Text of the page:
The plan for a national airline

ENCOURAGED by the signing of an air travel agreement with Qatar, the Federal Government has once again restated its commitment to having a national airline for the country. It is not the first time in the life of the Muhammadu Buhari administration or, indeed, in the im­mediate past administration of Dr. Goodluck Jonathan, that the idea of reviving the national carrier has been mooted.
While we recognise the pride and business opportunities that such a national carrier can bring, we urge government to tread cautiously on this new resolve as history and the demands of modern airline man­agement do not favour government ownership and control.
The place to start from is whether we actually need a national carrier promoted by government in this age and circumstance. Most of the moti­vation for this new drive appears to be a fixation with the good old days of a nation with a national carrier – The Nigeria Airways – as it was then known. But, all that may be nostalgia for a past that is history now and cannot easily be recovered. The times have changed, the business models have changed and the modern aviation indus­try is very demanding.
The defunct national carrier as a carry-over from the West Africa Airways Corporation (WAAC) took off in 1958. By the time it closed shop around 2003, it had a debt overhang of about $65 million. It was over-staffed, mis­managed and laden with corruption. Apart from giving us the pleasure of flying our national flag, the Nigeria Airways was a huge liability on our na­tional resources. Is this the ‘glorious’ past that we want to return to?
Government must properly interrogate its real intention this time around. We believe that we can have national brands without government’s direct involvement. This way, government would just provide the enabling environ­ment and encourage the private sector to do what it knows best.
Let the government properly interrogate interested and qualified bidders for the privilege of flying our national flag. Once that is sorted out, the nec­essary institutional support should be provided to ensure that the preferred bidder hits the ground flying, because the potentials of our aviation industry are immense. The only sad reality is that we are probably over 50 years be­hind. What this means is that we have a lot of catch-up to do.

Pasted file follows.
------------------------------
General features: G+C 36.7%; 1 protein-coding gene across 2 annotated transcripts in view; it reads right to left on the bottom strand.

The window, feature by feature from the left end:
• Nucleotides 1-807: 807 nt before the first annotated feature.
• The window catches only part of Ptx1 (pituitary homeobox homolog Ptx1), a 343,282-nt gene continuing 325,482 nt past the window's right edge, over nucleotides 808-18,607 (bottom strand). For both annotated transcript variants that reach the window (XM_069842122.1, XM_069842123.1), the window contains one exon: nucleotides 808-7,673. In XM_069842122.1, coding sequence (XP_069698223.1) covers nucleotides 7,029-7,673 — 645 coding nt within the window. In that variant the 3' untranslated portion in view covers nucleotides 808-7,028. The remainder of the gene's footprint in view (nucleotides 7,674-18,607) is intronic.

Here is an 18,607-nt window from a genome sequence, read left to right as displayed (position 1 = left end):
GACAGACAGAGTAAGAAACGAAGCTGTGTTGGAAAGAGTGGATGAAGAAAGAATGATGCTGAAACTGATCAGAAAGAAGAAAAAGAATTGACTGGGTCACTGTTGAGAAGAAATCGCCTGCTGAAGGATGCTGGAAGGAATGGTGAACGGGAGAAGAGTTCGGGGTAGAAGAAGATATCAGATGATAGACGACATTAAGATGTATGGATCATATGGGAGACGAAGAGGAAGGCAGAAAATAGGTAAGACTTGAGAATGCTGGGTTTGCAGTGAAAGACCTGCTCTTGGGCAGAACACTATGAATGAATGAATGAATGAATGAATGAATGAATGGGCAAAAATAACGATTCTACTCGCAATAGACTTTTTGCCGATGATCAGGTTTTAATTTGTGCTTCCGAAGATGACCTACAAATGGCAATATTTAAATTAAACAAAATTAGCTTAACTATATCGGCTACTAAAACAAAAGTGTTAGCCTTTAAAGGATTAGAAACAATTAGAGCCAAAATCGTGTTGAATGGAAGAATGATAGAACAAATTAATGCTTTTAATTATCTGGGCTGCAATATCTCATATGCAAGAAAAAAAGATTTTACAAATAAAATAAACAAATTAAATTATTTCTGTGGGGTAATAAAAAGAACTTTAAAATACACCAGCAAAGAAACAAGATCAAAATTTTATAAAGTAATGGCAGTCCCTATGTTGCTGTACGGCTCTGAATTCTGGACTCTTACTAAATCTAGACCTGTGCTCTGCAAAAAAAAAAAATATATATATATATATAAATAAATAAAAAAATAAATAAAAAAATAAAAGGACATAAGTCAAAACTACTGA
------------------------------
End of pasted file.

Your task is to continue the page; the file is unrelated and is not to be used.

Thankfully, there are many successful business models in the aviation industry to copy from. The resources required to run a successful and mod­ern airline are huge and government cannot afford them at this time. To paraphrase a simple economic principle; the wish-list of the government is long, but the means of satisfying it is limited. That is why government has to prioritise always. Expending the nation’s scarce resources on a national carrier cannot be a priority at this time of huge economic and infrastructural challenges.
In practical terms, what government should concentrate on now is to strive to deliver world-class aviation infrastructure. To do this, it would need the heavy participation of the private sector. Our international airports are only so in name presently. They need to be brought up to standard, and adequate support infrastructure provided. The routes have to be properly designated and certified. The long delays in service delivery presently associated with the aviation industry in the country have to be done away with. And most important, the reported cases of corruption in the industry have to be ad­dressed. As we noted earlier, the aviation industry is a global market place, and there is no hiding place for any operator.
It is only after these basic things are done that Nigeria can hope to reap the immense dividends accruable from a national airline. The aviation industry has the potential to contribute substantially to our national budget and take millions off the job market. The government must do all that it can to put it on a strong platform to contribute its quota to the nation’s economy.

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